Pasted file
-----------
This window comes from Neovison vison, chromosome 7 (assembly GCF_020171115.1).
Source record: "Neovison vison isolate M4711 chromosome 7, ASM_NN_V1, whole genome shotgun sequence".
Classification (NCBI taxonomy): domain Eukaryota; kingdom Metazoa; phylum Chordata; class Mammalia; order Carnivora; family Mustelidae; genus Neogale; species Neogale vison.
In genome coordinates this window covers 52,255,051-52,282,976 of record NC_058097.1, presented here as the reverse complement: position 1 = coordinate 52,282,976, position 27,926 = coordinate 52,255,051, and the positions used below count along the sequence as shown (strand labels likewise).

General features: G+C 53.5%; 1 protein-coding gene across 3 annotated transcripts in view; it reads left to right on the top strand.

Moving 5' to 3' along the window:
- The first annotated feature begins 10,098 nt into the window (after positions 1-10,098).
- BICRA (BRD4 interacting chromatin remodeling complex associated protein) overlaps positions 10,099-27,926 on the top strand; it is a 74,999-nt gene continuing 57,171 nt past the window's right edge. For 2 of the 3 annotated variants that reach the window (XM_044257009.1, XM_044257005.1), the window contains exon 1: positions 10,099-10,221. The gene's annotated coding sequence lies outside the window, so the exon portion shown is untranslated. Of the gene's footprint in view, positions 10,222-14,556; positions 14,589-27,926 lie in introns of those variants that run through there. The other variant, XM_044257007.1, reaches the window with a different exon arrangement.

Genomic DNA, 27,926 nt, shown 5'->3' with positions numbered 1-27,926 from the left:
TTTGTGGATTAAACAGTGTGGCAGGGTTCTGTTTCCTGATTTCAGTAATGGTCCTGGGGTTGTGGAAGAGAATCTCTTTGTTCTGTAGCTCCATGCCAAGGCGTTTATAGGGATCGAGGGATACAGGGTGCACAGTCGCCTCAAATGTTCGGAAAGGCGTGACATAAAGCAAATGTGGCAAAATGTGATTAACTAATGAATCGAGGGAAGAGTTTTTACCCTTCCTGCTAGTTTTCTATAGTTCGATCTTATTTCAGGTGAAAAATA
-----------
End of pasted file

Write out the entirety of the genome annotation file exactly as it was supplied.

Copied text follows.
This window comes from Neovison vison, chromosome 7 (assembly GCF_020171115.1).
Source record: "Neovison vison isolate M4711 chromosome 7, ASM_NN_V1, whole genome shotgun sequence".
Classification (NCBI taxonomy): domain Eukaryota; kingdom Metazoa; phylum Chordata; class Mammalia; order Carnivora; family Mustelidae; genus Neogale; species Neogale vison.
In genome coordinates this window covers 52,255,051-52,282,976 of record NC_058097.1, presented here as the reverse complement: position 1 = coordinate 52,282,976, position 27,926 = coordinate 52,255,051, and the positions used below count along the sequence as shown (strand labels likewise).

General features: G+C 53.5%; 1 protein-coding gene across 3 annotated transcripts in view; it reads left to right on the top strand.

Moving 5' to 3' along the window:
- The first annotated feature begins 10,098 nt into the window (after positions 1-10,098).
- BICRA (BRD4 interacting chromatin remodeling complex associated protein) overlaps positions 10,099-27,926 on the top strand; it is a 74,999-nt gene continuing 57,171 nt past the window's right edge. For 2 of the 3 annotated variants that reach the window (XM_044257009.1, XM_044257005.1), the window contains exon 1: positions 10,099-10,221. The gene's annotated coding sequence lies outside the window, so the exon portion shown is untranslated. Of the gene's footprint in view, positions 10,222-14,556; positions 14,589-27,926 lie in introns of those variants that run through there. The other variant, XM_044257007.1, reaches the window with a different exon arrangement.

Genomic DNA, 27,926 nt, shown 5'->3' with positions numbered 1-27,926 from the left:
TTTGTGGATTAAACAGTGTGGCAGGGTTCTGTTTCCTGATTTCAGTAATGGTCCTGGGGTTGTGGAAGAGAATCTCTTTGTTCTGTAGCTCCATGCCAAGGCGTTTATAGGGATCGAGGGATACAGGGTGCACAGTCGCCTCAAATGTTCGGAAAGGCGTGACATAAAGCAAATGTGGCAAAATGTGATTAACTAATGAATCGAGGGAAGAGTTTTTACCCTTCCTGCTAGTTTTCTATAGTTCGATCTTATTTCAGGTGAAAAATA